The combination of colour and transparency in plastics materials is used to create objects with great aesthetic appeal. Light passing through the material creates pools of colour, an effect which can be exploited in the production of large decorative pieces or more delicate items of jewellery for example.
The Shadow Ruff (1) by designer and maker Sue Gregor, allows light to pass through it, forming subtle changing coloured shadows on the skin of the wearer. The fine detail captured on the surface of each component piece is created using pressed passionflower leaves, which results in a material the designer describes as fossilized plastic. The appearance of the necklace changes depending on the viewpoint of the person looking at it. Looking along the clear edges of the facets only the coloured shadows are visible which change as the wearer moves. Viewed from other angles the detail of the design can be clearly seen.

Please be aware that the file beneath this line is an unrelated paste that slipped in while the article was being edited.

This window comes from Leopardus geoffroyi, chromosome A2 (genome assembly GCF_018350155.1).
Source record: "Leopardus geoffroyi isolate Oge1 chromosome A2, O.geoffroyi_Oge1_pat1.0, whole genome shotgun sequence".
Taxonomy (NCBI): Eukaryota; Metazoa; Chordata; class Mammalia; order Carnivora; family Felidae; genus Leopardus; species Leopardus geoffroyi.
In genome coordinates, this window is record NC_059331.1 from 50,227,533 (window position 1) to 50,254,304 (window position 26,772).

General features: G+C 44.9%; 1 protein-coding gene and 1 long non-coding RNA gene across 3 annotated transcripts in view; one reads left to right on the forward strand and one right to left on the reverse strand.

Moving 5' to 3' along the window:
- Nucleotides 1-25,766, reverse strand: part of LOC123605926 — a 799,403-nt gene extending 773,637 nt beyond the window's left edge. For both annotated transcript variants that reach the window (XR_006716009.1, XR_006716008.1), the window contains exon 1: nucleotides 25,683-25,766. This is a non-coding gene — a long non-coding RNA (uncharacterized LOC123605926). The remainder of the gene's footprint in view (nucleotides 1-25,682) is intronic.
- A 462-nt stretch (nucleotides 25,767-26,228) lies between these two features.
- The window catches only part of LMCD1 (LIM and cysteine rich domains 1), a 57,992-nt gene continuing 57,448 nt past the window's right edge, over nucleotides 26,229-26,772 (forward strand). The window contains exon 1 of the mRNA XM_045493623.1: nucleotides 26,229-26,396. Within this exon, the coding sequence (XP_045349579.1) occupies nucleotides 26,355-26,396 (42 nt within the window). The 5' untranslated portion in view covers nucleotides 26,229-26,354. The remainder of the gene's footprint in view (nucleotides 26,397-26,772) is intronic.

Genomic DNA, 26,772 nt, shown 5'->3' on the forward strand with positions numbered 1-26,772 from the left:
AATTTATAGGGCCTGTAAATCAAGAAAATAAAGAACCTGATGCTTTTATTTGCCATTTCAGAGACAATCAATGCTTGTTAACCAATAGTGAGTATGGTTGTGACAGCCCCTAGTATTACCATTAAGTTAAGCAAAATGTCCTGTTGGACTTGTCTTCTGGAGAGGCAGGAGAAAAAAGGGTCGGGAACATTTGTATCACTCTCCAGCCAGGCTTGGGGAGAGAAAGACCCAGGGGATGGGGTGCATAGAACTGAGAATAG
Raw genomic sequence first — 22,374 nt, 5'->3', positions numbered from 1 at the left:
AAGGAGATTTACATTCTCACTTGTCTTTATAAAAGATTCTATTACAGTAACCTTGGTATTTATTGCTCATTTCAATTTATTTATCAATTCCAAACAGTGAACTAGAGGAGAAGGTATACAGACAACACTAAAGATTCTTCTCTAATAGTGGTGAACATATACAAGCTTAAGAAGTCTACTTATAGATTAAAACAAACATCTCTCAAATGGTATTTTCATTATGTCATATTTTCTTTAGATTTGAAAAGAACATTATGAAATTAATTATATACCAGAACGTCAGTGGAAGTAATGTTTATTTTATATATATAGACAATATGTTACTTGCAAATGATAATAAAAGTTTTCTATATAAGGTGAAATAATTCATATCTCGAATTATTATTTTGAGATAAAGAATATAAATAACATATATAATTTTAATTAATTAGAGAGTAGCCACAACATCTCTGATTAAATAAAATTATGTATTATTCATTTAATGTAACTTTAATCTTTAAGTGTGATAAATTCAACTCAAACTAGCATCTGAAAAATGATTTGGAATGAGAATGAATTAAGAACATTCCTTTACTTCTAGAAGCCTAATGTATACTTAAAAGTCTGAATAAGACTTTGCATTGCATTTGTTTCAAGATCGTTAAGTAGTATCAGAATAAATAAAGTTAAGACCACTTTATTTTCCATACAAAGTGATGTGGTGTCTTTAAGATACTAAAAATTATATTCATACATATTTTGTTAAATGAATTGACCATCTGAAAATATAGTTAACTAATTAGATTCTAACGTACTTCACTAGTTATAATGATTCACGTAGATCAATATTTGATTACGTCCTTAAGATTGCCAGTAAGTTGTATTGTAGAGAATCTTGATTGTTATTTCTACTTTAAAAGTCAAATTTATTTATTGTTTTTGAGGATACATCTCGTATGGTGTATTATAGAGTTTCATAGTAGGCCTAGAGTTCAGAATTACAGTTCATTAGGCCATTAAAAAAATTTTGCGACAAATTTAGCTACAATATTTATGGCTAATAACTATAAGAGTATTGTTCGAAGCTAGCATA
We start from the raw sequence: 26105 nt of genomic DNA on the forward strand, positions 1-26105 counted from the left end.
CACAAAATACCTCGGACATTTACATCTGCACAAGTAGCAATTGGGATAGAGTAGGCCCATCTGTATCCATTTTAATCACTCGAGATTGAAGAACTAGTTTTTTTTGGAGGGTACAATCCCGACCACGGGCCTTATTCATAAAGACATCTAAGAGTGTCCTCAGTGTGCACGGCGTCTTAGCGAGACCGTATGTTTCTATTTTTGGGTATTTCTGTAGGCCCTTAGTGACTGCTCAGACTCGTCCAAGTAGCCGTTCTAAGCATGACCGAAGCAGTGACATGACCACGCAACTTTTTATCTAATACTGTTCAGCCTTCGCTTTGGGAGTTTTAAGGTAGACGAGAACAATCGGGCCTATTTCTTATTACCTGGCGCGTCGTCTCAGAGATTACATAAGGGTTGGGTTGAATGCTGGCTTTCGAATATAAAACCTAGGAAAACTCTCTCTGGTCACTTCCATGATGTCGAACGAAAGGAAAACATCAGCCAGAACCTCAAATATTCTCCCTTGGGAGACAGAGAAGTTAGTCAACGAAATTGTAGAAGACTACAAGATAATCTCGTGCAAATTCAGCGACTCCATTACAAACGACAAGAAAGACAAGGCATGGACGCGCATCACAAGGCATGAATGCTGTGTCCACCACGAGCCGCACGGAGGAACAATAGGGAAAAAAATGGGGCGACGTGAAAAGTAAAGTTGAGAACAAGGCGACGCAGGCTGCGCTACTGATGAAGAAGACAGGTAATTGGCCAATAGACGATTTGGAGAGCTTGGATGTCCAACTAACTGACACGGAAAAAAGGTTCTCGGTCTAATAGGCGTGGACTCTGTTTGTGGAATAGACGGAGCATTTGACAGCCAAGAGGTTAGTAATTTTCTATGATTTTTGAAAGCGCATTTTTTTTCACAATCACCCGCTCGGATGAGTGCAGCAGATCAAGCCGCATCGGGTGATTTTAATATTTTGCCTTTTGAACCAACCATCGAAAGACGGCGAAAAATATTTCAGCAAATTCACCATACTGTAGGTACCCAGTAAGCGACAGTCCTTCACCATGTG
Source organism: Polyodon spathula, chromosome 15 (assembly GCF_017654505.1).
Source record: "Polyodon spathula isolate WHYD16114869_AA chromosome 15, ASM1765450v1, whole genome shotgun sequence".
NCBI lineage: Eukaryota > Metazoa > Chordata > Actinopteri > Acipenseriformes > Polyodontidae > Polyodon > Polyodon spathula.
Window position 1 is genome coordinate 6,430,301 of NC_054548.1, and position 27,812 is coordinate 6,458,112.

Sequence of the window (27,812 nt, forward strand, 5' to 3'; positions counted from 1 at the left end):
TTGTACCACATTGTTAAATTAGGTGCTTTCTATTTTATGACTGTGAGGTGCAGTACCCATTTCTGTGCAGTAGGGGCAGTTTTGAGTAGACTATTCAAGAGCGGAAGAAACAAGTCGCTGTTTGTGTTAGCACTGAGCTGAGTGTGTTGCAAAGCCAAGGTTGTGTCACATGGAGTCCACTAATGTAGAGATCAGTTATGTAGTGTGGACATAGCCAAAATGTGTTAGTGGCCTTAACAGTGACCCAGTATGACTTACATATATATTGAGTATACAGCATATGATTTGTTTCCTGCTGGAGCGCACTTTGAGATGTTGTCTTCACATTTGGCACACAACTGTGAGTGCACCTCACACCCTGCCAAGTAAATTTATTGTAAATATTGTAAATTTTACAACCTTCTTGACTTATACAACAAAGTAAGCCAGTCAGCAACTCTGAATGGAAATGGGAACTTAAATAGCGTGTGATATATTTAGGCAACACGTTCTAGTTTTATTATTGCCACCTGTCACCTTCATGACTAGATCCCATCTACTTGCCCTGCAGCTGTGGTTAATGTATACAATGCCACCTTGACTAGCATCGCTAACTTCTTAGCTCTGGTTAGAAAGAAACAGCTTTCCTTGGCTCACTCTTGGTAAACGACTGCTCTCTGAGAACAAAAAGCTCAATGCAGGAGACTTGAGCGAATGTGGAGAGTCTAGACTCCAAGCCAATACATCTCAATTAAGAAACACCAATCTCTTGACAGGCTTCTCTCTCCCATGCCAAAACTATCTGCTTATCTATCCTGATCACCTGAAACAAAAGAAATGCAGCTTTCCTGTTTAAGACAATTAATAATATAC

Italian company Kartell are renowned for their pieces which are both practical and beautiful. The large Moon bowl (2), designed by Mario Bellini, has the appearance of lunar caps. This statement piece is made from transparent batch dyed polymethyl methacrylate (PMMA or acrylic). Its transparency enables the textures to be enjoyed through the smooth inner surface of the bowl and light passing through it creates pools of colour beneath.
The oversized Jelly plate (3), also by Kartell, is designed by Patricia Urquiola. It is part of a range which exploits the combination of a tactile textured surface and transparency, which enhances the core that looks like jelly, belying the strength and the solidity of the acrylic from which it is made.